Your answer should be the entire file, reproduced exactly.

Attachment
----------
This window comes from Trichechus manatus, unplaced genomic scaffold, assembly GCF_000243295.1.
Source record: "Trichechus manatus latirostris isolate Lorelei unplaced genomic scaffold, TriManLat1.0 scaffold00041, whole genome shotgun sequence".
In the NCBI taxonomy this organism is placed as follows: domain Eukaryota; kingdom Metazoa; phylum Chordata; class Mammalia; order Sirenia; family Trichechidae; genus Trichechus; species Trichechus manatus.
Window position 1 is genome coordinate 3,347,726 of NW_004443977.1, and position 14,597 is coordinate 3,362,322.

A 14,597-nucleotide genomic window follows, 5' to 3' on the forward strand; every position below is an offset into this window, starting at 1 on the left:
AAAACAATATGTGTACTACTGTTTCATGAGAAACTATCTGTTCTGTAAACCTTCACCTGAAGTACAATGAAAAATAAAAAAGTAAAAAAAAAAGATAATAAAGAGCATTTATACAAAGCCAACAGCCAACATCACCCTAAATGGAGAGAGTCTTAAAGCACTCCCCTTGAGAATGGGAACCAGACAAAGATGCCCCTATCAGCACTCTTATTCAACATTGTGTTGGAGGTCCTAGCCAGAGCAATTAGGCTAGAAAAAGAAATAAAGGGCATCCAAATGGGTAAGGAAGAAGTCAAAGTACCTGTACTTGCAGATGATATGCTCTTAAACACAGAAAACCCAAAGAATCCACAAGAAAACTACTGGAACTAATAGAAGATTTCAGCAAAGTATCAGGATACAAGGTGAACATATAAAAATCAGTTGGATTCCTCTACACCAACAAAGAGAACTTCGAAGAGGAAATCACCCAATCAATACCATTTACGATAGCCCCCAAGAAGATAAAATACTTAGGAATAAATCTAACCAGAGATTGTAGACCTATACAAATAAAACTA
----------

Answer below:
This window comes from Trichechus manatus, unplaced genomic scaffold, assembly GCF_000243295.1.
Source record: "Trichechus manatus latirostris isolate Lorelei unplaced genomic scaffold, TriManLat1.0 scaffold00041, whole genome shotgun sequence".
In the NCBI taxonomy this organism is placed as follows: domain Eukaryota; kingdom Metazoa; phylum Chordata; class Mammalia; order Sirenia; family Trichechidae; genus Trichechus; species Trichechus manatus.
Window position 1 is genome coordinate 3,347,726 of NW_004443977.1, and position 14,597 is coordinate 3,362,322.

A 14,597-nucleotide genomic window follows, 5' to 3' on the forward strand; every position below is an offset into this window, starting at 1 on the left:
AAAACAATATGTGTACTACTGTTTCATGAGAAACTATCTGTTCTGTAAACCTTCACCTGAAGTACAATGAAAAATAAAAAAGTAAAAAAAAAAGATAATAAAGAGCATTTATACAAAGCCAACAGCCAACATCACCCTAAATGGAGAGAGTCTTAAAGCACTCCCCTTGAGAATGGGAACCAGACAAAGATGCCCCTATCAGCACTCTTATTCAACATTGTGTTGGAGGTCCTAGCCAGAGCAATTAGGCTAGAAAAAGAAATAAAGGGCATCCAAATGGGTAAGGAAGAAGTCAAAGTACCTGTACTTGCAGATGATATGCTCTTAAACACAGAAAACCCAAAGAATCCACAAGAAAACTACTGGAACTAATAGAAGATTTCAGCAAAGTATCAGGATACAAGGTGAACATATAAAAATCAGTTGGATTCCTCTACACCAACAAAGAGAACTTCGAAGAGGAAATCACCCAATCAATACCATTTACGATAGCCCCCAAGAAGATAAAATACTTAGGAATAAATCTAACCAGAGATTGTAGACCTATACAAATAAAACTA